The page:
joe robAs a lover of all things words and story, it wasn’t hard to convince me to try Haywood Street’s Wednesday morning Story Circle. As seems to be the way around this place, I was greeted with the kind of warmth that envelopes you; the kind that takes the chill off of a frosty February morning.

This particular meeting fell on our friend, Joe Rob’s, birthday. He tells me there won’t be much fanfare; that he intentionally starts celebrating his birthday one and one half weeks early, so that by the time the actual day comes there’s no stress. I tell Joe Rob I like his style.

I’ve heard Rev. Combs talk a lot about walls and doors lately. Mostly, he wants them knocked down and torn off the hinges. He wants the space that is Haywood Street to be as open and inviting as it can be. But, Joe Rob is in a different head space today. Today, Joe Rob is loving him some walls.

Joe Rob found his way to the Haywood Street Story Circle more than three years ago. In fact, the first gathering he attended was only the second time the group had met. Growing up as a pastor’s son, our friend had become tired of the monotonous, obligatory nature of his worship and had strayed a bit this way and that. By the time he landed at Haywood Street, he was homeless, living beneath bridges, and subject to the elements. Almost immediately though, Barbara Bates Smith and the other Story Circle attendees scooped him up and became his family. “We’re family because we share our story,” he tells me. And what a great definition of family, right? The folks you share your story with.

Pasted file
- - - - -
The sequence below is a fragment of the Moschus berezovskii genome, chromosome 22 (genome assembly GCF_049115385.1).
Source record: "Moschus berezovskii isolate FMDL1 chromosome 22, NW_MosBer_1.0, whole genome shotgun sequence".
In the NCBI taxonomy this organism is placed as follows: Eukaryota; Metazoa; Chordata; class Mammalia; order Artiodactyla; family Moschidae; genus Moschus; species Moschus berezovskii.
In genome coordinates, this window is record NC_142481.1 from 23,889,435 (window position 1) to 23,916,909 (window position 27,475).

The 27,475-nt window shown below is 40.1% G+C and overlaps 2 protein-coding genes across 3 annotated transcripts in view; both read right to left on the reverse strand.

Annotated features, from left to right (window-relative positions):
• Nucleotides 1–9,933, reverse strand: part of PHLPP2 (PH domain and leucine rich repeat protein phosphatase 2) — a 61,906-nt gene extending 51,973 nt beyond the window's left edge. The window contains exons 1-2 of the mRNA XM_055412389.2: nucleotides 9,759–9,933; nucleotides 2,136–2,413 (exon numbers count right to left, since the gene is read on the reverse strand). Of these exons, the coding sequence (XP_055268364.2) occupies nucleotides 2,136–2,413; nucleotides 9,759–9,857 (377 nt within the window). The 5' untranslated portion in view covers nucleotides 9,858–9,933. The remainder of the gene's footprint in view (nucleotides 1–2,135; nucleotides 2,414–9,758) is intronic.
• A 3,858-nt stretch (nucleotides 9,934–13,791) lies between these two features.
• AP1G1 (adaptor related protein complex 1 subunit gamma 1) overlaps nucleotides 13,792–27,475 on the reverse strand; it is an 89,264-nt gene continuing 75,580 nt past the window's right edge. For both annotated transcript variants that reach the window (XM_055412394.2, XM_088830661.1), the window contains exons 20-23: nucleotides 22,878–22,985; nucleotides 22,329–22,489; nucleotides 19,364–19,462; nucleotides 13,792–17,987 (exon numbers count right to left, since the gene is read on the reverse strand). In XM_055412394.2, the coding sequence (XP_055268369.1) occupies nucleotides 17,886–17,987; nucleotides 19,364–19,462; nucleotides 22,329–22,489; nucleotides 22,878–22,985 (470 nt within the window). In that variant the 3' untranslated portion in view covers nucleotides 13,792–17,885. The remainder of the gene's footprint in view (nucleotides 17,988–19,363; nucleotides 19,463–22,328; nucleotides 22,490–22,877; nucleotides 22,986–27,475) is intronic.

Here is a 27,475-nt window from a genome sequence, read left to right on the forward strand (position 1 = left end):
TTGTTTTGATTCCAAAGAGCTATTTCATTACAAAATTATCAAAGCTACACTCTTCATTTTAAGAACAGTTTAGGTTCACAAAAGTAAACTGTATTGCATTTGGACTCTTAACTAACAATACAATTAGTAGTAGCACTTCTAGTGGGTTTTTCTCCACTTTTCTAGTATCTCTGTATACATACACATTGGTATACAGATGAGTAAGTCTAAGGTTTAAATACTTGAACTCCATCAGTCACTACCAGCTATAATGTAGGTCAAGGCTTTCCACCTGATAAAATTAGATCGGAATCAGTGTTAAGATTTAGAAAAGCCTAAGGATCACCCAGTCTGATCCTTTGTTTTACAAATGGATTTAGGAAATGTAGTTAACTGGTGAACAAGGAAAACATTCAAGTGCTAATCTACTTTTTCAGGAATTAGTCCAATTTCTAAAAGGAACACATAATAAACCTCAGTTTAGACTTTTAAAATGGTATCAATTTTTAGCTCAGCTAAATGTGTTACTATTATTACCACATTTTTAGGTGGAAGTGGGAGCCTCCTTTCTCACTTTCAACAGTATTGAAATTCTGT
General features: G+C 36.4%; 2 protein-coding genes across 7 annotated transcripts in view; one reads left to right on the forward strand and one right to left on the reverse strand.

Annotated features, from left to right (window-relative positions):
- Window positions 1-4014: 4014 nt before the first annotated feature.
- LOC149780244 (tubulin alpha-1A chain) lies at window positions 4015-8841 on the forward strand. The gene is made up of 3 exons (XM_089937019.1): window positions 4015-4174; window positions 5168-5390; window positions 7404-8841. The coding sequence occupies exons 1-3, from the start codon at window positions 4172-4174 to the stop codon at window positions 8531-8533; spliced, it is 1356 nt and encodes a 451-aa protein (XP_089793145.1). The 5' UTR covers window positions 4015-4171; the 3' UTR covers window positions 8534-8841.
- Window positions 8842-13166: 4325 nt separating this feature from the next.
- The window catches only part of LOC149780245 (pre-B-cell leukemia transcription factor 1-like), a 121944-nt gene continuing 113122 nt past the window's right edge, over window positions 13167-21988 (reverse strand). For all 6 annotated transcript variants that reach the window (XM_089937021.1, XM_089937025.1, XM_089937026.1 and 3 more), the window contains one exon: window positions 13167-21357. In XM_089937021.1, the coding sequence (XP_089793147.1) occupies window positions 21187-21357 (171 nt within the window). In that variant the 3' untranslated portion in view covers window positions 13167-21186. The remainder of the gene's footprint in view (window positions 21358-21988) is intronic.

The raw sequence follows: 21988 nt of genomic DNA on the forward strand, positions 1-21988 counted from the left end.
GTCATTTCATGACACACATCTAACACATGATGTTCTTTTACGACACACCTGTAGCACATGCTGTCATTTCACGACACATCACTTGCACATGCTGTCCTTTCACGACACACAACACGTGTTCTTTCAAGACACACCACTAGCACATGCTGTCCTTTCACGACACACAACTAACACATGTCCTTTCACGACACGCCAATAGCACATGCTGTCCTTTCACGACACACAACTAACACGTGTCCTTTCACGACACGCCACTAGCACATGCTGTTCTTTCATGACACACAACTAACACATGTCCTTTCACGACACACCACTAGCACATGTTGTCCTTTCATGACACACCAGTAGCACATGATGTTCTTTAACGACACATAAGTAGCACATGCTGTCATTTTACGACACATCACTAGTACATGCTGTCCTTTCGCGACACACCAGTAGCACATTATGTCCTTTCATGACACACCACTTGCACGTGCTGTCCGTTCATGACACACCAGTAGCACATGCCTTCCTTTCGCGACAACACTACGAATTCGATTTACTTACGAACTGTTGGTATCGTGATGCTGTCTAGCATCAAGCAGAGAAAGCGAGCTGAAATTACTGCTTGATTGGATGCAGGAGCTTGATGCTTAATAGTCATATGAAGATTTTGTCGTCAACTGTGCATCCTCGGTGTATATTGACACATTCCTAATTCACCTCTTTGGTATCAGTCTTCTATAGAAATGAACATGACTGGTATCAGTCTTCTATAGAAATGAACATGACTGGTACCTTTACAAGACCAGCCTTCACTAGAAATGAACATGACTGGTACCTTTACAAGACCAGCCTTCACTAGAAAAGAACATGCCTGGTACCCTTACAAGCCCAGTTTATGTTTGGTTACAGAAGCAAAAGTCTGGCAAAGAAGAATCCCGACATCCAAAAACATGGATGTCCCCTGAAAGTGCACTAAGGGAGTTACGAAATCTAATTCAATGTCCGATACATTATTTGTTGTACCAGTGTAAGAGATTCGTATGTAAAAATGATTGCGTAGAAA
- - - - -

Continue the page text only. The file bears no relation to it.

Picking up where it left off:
Joe Rob has lived on the streets and in storage units. He has rented rooms and dwellings. He has always owed someone for his space, but his space has never been his own. Until now. On this February morning at Haywood Street Story Circle, Joe Rob announces that for the first time, he has his own home. “And you know what I’m doing?” he asks.  “I’m wall watching. I love my walls. I turn off the television and just stare at them. I’ve tracked every square inch of those walls.”

So we’ve got Rev. Combs talking wall demolition and Joe Rob praising wall construction and to me it just looks like two equally sacred ends of a spectrum. There is so much holy in radical inclusion, and at the same time, something good in the creation of sanctuary. And, I suppose sometimes it takes a few external walls to feel safe enough for the internal walls to come gracefully crumbling down.

Happy Birthday, Joe Rob.

Story Circle is led by companion Barbara Bates Smith on Wednesdays at 9:00 a.m. in room 4-B. All are welcome to join.

Written by Brook van der Linde, HSC Lead Storyteller